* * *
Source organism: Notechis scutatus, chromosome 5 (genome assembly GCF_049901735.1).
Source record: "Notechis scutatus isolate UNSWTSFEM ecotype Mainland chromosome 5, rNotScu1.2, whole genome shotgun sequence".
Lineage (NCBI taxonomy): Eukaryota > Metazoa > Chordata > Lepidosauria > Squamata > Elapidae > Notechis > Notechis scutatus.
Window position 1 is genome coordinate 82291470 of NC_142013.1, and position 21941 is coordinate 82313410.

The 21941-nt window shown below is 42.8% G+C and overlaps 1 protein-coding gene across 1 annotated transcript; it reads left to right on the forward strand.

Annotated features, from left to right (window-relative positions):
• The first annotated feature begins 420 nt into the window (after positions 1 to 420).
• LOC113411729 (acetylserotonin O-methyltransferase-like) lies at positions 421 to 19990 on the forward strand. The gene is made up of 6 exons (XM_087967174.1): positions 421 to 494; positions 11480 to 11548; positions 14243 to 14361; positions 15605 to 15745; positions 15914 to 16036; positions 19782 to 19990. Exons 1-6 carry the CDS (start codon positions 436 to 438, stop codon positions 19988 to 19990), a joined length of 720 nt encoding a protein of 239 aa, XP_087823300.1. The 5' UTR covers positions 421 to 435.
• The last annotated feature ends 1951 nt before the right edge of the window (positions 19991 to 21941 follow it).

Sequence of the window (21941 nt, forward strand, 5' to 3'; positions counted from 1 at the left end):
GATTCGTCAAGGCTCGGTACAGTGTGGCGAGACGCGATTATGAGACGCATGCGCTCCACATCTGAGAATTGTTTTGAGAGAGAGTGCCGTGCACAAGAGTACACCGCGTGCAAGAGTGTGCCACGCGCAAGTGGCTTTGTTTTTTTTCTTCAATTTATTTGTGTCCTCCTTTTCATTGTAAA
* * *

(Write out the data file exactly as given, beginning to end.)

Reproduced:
Source organism: Notechis scutatus, chromosome 5 (genome assembly GCF_049901735.1).
Source record: "Notechis scutatus isolate UNSWTSFEM ecotype Mainland chromosome 5, rNotScu1.2, whole genome shotgun sequence".
Lineage (NCBI taxonomy): Eukaryota > Metazoa > Chordata > Lepidosauria > Squamata > Elapidae > Notechis > Notechis scutatus.
Window position 1 is genome coordinate 82291470 of NC_142013.1, and position 21941 is coordinate 82313410.

The 21941-nt window shown below is 42.8% G+C and overlaps 1 protein-coding gene across 1 annotated transcript; it reads left to right on the forward strand.

Annotated features, from left to right (window-relative positions):
• The first annotated feature begins 420 nt into the window (after positions 1 to 420).
• LOC113411729 (acetylserotonin O-methyltransferase-like) lies at positions 421 to 19990 on the forward strand. The gene is made up of 6 exons (XM_087967174.1): positions 421 to 494; positions 11480 to 11548; positions 14243 to 14361; positions 15605 to 15745; positions 15914 to 16036; positions 19782 to 19990. Exons 1-6 carry the CDS (start codon positions 436 to 438, stop codon positions 19988 to 19990), a joined length of 720 nt encoding a protein of 239 aa, XP_087823300.1. The 5' UTR covers positions 421 to 435.
• The last annotated feature ends 1951 nt before the right edge of the window (positions 19991 to 21941 follow it).

Sequence of the window (21941 nt, forward strand, 5' to 3'; positions counted from 1 at the left end):
GATTCGTCAAGGCTCGGTACAGTGTGGCGAGACGCGATTATGAGACGCATGCGCTCCACATCTGAGAATTGTTTTGAGAGAGAGTGCCGTGCACAAGAGTACACCGCGTGCAAGAGTGTGCCACGCGCAAGTGGCTTTGTTTTTTTTCTTCAATTTATTTGTGTCCTCCTTTTCATTGTAAA